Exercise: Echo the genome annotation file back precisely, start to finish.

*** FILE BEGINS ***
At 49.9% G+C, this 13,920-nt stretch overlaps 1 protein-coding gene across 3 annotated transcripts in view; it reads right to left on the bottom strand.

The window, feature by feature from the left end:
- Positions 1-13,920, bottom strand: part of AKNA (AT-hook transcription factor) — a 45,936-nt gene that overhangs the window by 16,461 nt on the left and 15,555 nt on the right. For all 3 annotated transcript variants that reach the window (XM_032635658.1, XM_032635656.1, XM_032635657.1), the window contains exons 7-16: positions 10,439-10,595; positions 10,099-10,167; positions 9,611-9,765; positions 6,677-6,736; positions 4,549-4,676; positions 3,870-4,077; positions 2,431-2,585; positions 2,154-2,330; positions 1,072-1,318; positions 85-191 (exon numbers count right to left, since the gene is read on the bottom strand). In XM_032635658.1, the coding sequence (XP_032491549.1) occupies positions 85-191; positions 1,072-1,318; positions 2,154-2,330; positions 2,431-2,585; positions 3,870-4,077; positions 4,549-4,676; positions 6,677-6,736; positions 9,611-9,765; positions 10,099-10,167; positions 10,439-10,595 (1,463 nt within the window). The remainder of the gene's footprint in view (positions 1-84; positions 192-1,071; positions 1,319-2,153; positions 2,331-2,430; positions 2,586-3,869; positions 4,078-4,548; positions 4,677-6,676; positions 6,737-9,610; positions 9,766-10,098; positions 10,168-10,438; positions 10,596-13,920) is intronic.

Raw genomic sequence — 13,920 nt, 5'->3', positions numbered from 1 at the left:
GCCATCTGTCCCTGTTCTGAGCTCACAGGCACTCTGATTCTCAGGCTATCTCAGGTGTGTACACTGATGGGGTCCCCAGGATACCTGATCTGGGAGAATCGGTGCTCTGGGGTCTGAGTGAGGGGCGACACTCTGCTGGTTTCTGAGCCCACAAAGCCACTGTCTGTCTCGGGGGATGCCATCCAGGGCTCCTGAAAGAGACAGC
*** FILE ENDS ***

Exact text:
At 49.9% G+C, this 13,920-nt stretch overlaps 1 protein-coding gene across 3 annotated transcripts in view; it reads right to left on the bottom strand.

The window, feature by feature from the left end:
- Positions 1-13,920, bottom strand: part of AKNA (AT-hook transcription factor) — a 45,936-nt gene that overhangs the window by 16,461 nt on the left and 15,555 nt on the right. For all 3 annotated transcript variants that reach the window (XM_032635658.1, XM_032635656.1, XM_032635657.1), the window contains exons 7-16: positions 10,439-10,595; positions 10,099-10,167; positions 9,611-9,765; positions 6,677-6,736; positions 4,549-4,676; positions 3,870-4,077; positions 2,431-2,585; positions 2,154-2,330; positions 1,072-1,318; positions 85-191 (exon numbers count right to left, since the gene is read on the bottom strand). In XM_032635658.1, the coding sequence (XP_032491549.1) occupies positions 85-191; positions 1,072-1,318; positions 2,154-2,330; positions 2,431-2,585; positions 3,870-4,077; positions 4,549-4,676; positions 6,677-6,736; positions 9,611-9,765; positions 10,099-10,167; positions 10,439-10,595 (1,463 nt within the window). The remainder of the gene's footprint in view (positions 1-84; positions 192-1,071; positions 1,319-2,153; positions 2,331-2,430; positions 2,586-3,869; positions 4,078-4,548; positions 4,677-6,676; positions 6,737-9,610; positions 9,766-10,098; positions 10,168-10,438; positions 10,596-13,920) is intronic.

Raw genomic sequence — 13,920 nt, 5'->3', positions numbered from 1 at the left:
GCCATCTGTCCCTGTTCTGAGCTCACAGGCACTCTGATTCTCAGGCTATCTCAGGTGTGTACACTGATGGGGTCCCCAGGATACCTGATCTGGGAGAATCGGTGCTCTGGGGTCTGAGTGAGGGGCGACACTCTGCTGGTTTCTGAGCCCACAAAGCCACTGTCTGTCTCGGGGGATGCCATCCAGGGCTCCTGAAAGAGACAGC